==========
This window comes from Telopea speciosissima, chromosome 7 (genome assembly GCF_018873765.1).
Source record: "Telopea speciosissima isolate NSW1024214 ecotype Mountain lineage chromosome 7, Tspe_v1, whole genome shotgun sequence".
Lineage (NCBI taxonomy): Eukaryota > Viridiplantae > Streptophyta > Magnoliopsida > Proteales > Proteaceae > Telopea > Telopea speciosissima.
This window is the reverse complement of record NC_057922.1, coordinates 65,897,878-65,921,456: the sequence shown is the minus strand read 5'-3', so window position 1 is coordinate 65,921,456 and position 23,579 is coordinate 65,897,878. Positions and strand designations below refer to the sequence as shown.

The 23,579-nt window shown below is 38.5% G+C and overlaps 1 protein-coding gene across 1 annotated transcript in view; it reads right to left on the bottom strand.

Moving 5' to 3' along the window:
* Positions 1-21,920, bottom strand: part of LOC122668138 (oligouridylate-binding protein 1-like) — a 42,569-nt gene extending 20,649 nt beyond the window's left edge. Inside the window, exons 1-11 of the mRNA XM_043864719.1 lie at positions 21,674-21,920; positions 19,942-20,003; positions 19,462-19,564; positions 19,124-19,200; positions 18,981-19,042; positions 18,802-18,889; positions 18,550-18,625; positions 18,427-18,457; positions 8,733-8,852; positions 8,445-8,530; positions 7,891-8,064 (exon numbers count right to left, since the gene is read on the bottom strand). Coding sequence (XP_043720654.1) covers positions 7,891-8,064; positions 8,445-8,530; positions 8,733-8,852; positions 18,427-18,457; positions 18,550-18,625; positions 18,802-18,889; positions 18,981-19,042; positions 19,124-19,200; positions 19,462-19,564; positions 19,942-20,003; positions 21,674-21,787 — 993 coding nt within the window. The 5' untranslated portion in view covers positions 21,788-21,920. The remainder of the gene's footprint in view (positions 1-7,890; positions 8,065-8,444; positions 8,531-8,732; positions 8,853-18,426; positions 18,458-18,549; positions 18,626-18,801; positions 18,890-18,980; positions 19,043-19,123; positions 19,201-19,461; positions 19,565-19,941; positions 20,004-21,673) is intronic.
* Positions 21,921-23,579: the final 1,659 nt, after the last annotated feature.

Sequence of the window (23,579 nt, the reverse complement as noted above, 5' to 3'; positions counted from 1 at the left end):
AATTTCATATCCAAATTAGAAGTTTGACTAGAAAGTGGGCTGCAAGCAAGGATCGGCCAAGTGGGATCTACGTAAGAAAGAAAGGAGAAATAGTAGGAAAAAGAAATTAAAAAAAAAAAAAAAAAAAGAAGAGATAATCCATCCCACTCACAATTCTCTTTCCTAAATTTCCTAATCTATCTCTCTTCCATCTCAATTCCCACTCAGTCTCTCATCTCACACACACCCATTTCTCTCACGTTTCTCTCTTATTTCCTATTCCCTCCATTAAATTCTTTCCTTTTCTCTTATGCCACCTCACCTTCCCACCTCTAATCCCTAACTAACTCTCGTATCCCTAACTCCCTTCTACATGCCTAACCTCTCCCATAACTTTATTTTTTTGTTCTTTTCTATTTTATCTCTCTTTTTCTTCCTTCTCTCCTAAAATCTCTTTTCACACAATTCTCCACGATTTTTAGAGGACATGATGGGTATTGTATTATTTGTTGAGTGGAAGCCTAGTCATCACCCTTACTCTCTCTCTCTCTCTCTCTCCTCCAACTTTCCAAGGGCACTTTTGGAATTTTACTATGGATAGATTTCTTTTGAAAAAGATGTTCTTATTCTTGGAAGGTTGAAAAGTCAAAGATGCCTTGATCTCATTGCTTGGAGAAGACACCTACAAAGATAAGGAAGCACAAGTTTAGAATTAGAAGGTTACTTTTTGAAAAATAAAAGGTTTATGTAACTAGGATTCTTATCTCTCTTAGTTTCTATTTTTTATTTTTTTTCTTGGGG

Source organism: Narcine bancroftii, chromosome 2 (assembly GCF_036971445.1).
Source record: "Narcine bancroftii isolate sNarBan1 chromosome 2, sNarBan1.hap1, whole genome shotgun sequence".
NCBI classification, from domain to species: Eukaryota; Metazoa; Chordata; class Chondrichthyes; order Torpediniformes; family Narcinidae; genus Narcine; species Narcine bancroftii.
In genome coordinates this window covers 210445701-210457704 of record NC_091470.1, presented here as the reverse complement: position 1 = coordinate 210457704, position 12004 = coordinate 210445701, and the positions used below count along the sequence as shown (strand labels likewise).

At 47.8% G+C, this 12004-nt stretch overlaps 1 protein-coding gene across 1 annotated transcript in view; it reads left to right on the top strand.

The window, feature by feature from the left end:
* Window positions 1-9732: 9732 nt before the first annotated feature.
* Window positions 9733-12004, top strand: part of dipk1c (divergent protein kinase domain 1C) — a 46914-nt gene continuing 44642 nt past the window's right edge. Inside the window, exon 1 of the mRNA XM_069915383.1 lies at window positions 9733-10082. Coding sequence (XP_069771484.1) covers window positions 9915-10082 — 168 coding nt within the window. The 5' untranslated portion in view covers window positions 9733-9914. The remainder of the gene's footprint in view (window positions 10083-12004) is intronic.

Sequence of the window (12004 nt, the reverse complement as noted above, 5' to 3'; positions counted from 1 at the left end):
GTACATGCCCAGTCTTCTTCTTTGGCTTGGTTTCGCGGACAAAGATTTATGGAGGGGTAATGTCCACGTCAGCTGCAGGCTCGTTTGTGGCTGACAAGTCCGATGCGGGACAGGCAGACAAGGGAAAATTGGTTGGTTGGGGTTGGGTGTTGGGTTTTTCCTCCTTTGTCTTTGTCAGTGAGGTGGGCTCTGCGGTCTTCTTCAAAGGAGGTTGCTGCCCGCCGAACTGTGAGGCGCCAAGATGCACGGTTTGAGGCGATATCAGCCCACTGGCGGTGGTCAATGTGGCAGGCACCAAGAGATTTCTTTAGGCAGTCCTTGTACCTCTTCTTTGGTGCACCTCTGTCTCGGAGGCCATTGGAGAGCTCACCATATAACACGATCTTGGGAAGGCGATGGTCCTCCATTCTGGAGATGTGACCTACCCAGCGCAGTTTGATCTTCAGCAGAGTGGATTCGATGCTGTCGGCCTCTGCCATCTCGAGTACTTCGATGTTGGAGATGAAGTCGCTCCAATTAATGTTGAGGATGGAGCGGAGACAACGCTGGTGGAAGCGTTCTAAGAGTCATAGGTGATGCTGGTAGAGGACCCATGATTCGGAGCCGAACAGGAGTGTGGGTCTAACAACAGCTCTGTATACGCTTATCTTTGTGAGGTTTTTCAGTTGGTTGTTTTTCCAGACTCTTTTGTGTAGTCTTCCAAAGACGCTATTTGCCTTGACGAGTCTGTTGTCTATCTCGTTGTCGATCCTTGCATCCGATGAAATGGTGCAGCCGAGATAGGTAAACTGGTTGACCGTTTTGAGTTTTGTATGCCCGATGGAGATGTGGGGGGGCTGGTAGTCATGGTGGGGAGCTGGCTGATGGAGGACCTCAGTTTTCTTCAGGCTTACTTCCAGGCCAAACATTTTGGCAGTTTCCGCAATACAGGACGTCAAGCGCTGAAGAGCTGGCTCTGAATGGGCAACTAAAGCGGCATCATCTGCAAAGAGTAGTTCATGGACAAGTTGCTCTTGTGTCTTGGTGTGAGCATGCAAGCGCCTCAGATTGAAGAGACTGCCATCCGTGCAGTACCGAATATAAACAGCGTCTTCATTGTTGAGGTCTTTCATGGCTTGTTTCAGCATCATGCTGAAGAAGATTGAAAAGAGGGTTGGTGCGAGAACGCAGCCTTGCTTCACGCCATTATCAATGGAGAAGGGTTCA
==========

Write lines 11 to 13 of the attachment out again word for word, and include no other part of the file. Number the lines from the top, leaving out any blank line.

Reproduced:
Source organism: Narcine bancroftii, chromosome 2 (assembly GCF_036971445.1).
Source record: "Narcine bancroftii isolate sNarBan1 chromosome 2, sNarBan1.hap1, whole genome shotgun sequence".
NCBI classification, from domain to species: Eukaryota; Metazoa; Chordata; class Chondrichthyes; order Torpediniformes; family Narcinidae; genus Narcine; species Narcine bancroftii.